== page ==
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Questions arise over Trump-Abe ties at critical juncture for Japanese prime minister

by Daisuke Kikuchi and Tomohiro Osaki

Staff Writers

When U.S. President Donald Trump visited Tokyo last November, Trump and Prime Minister Shinzo Abe confirmed that Japan and the United States had reached a historic point in their relationship.

However, Abe’s trip to the U.S. to meet Trump on Tuesday and Wednesday takes place at a time when the once lauded rapport between the leaders has increasingly come into question. That is because in recent weeks and days, Tokyo has repeatedly been blindsided by the mercurial American president, particularly regarding announcements that he plans to hold talks with North Korea’s supreme leader and new protectionist tariffs that could negatively affect Japanese companies.

In early March, Trump made the surprise announcement that he will meet with North Korean leader Kim Jong Un. And a month later, he announced the implementation of new aluminum and steel levies to protect domestic producers, only to exempt most major U.S. allies with the exception of Japan.

Experts said it is critical for Abe to work out what Trump’s real intentions are and make sure Japan’s interests are properly represented in the upcoming summit between Washington and Pyongyang.

Also, as his government deals with his scandals, Abe may see the international stage as a place where he can shine to mitigate the fallout from his political troubles. But experts warn he is unlikely to impress the public by just confirming the strong Japan-U.S. bond, saying he will need to produce tangible results, such as winning a promise to press the North hard on resolving the issue of Japanese nationals abducted in the 1970 and ’80s by the reclusive country.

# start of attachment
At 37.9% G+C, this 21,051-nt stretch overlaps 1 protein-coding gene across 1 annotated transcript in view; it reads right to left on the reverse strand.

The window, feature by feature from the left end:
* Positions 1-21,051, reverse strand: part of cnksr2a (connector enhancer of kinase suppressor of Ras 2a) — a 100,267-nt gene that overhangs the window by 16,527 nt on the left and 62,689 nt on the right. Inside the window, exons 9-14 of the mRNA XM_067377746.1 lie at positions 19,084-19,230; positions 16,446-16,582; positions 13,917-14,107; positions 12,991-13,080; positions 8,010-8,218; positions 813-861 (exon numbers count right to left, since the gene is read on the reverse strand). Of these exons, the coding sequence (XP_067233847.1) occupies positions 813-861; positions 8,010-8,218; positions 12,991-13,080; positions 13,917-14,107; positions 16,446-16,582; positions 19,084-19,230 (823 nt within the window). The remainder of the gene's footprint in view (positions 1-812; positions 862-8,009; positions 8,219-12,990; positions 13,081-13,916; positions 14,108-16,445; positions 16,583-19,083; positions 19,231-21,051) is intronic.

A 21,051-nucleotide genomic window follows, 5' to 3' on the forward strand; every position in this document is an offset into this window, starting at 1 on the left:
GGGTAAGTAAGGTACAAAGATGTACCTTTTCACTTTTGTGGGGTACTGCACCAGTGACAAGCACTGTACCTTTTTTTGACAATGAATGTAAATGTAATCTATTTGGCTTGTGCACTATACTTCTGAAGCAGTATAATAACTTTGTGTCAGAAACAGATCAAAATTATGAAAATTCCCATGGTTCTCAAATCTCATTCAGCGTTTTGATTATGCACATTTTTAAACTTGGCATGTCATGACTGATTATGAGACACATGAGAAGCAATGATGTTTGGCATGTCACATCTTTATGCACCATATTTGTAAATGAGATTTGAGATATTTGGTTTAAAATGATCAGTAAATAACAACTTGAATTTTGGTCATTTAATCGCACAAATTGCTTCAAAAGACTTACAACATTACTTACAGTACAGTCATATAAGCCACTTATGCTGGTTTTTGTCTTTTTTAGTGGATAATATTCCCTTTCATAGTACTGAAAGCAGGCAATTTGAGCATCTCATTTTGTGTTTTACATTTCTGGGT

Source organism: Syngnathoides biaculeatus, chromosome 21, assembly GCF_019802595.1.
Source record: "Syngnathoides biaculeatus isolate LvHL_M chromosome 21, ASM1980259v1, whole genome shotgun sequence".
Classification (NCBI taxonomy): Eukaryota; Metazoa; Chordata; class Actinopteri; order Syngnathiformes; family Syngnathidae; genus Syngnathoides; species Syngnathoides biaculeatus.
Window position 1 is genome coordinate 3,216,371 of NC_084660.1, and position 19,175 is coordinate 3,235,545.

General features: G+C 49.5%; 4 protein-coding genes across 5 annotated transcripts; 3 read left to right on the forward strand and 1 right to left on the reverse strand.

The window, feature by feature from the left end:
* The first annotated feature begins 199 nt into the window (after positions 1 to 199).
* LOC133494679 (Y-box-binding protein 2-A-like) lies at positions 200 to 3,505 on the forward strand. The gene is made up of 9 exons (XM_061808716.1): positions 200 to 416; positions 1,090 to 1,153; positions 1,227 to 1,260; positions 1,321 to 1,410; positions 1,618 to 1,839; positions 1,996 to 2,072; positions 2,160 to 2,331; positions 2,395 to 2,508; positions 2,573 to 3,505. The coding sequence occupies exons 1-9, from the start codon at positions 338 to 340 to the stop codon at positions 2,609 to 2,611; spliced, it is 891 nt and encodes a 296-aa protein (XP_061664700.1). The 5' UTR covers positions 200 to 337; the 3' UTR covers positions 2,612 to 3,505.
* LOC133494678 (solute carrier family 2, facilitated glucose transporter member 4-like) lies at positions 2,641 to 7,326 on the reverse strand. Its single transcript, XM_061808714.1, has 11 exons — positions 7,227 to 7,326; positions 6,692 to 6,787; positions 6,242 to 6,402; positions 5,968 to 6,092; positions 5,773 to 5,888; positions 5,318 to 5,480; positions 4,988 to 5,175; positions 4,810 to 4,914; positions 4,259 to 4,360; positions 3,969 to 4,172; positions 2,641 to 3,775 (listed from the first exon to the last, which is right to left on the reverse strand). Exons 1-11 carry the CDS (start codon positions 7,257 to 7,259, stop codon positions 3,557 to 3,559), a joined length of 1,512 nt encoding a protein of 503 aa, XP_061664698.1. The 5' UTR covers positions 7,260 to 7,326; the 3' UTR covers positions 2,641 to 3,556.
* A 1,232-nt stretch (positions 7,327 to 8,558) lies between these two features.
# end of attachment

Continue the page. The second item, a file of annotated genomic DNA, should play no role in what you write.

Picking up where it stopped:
“Prime Minister Abe’s top priority on this trip is to size up whether Trump’s recent policy shifts are just part of his performance to drum up domestic support ahead of the midterm elections, or if they reflect a much deeper effort to rethink the foundation of the Japan-U.S. alliance,” said Yuichi Hosoya, a professor of international politics at Keio University.

“What sets Trump apart from the past U.S. presidents is that important policy decisions are being made internally by a limited circle within his White House retinue, circumventing approval by the U.S. Department of State and the Pentagon.”

This unorthodox and opaque decision-making process has left Japan’s foreign ministry and embassy channels struggling to gather information they need to calibrate Trump’s real intentions, Hosoya said.

An inter-Korean summit is scheduled to take place on April 27, and Trump is expected to meet with Kim in late May or early June. But a summit between Tokyo and Pyongyang has not been announced. Therefore, Japan must heavily rely on South Korea and the U.S. in negotiating with Pyongyang.

Thus, Abe’s agenda boils down to repeating the need to bring back the abductees — his longtime goal — and to rid Pyongyang of both intercontinental ballistic missiles and shorter-range missiles, such as the Rodong, that pose a threat to Japan. Trade and tariffs will also be high on the agenda.

But Brad Glosserman, a visiting professor at Tama University’s Center for Rule Making Strategy, said there is a chance that the unpredictable U.S. president, who faces midterm elections in November, will place priority on his own political fortunes.

“The concern that I have is that the president will be so eager for a diplomatic win that he will make a deal that frankly does not protect Japanese interests.”

Abe must remind Trump of his support and the strong relationship they have built to ensure the U.S. president will bring up issues of concern to Japan when he meets Kim, Glosserman said.